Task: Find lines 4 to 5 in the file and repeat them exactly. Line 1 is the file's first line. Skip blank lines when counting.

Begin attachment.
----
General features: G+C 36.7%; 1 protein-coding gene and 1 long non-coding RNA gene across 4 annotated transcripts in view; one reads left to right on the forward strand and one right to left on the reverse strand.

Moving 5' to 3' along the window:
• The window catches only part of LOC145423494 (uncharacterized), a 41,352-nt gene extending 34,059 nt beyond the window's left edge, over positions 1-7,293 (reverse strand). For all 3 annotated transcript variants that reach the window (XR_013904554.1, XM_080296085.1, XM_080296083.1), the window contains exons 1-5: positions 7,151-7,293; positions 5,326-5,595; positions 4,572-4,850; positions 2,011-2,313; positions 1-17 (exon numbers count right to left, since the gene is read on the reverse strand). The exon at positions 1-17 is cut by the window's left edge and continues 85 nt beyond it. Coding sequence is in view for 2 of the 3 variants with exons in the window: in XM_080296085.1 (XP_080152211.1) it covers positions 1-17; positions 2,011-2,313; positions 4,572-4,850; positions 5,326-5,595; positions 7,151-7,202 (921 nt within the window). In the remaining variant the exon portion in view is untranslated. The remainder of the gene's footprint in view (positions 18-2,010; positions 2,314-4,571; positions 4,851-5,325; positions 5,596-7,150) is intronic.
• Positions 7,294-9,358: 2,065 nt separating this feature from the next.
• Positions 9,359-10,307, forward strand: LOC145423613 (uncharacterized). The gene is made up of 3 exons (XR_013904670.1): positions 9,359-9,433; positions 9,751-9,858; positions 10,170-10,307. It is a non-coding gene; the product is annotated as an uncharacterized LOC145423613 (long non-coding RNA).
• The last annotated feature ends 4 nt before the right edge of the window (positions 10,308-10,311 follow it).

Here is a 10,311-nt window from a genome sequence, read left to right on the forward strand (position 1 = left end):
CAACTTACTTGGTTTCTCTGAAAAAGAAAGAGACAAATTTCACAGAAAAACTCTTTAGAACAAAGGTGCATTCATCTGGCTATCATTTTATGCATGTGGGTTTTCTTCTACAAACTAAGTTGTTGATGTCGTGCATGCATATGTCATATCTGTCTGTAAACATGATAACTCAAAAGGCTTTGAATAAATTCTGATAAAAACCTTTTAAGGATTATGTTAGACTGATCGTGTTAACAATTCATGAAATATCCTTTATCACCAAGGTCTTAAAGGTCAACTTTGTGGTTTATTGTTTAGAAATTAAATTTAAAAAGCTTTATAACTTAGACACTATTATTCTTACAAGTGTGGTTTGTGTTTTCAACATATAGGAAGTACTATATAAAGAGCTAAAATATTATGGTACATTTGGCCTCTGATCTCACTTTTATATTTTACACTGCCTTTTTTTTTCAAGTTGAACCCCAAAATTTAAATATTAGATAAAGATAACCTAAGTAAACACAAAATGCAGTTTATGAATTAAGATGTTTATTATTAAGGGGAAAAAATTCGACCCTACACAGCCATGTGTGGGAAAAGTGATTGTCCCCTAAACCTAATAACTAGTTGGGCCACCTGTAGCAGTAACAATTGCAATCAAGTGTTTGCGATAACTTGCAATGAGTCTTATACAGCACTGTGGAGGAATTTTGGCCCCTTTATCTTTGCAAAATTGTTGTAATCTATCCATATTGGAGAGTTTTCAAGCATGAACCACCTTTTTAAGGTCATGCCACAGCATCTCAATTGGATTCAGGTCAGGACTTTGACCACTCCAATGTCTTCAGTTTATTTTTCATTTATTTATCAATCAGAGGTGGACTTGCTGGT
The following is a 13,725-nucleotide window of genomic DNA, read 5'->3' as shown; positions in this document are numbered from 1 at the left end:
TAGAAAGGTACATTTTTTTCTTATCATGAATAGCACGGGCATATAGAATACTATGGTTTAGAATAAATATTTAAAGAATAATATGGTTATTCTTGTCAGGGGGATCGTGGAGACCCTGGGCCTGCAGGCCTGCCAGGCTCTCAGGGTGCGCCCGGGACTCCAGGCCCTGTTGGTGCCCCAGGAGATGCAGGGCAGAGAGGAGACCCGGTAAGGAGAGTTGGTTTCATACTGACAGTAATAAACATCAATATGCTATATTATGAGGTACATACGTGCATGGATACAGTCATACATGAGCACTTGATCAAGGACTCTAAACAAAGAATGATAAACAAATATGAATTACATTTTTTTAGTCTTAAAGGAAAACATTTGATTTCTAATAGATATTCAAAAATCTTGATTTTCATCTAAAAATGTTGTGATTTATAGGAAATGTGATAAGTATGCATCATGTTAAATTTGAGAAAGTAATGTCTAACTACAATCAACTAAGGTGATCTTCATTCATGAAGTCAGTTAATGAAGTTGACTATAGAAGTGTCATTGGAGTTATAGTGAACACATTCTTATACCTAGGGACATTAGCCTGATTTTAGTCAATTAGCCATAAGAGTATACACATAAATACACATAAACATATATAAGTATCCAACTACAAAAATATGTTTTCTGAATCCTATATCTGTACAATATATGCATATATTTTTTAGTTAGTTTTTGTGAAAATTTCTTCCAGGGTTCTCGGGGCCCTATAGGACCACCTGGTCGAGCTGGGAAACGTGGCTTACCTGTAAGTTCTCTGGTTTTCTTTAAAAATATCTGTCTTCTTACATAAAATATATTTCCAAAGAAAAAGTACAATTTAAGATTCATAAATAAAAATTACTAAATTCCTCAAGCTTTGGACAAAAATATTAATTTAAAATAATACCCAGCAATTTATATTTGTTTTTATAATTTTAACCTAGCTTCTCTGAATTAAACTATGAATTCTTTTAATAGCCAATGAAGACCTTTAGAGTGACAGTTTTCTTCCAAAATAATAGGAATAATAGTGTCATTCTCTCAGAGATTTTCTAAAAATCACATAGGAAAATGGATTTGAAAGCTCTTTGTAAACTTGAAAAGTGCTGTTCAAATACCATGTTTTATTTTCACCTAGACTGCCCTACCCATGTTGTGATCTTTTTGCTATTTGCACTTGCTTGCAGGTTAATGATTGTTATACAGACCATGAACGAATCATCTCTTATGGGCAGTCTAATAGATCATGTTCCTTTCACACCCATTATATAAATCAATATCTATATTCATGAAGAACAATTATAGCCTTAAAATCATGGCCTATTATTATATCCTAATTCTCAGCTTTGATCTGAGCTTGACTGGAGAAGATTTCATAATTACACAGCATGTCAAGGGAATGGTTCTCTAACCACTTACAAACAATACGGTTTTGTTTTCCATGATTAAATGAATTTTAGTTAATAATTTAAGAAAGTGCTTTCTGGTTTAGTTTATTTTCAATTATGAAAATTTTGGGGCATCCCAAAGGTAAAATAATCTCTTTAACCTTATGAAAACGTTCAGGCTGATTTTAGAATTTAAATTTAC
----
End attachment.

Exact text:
• Positions 7,294-9,358: 2,065 nt separating this feature from the next.
• Positions 9,359-10,307, forward strand: LOC145423613 (uncharacterized). The gene is made up of 3 exons (XR_013904670.1): positions 9,359-9,433; positions 9,751-9,858; positions 10,170-10,307. It is a non-coding gene; the product is annotated as an uncharacterized LOC145423613 (long non-coding RNA).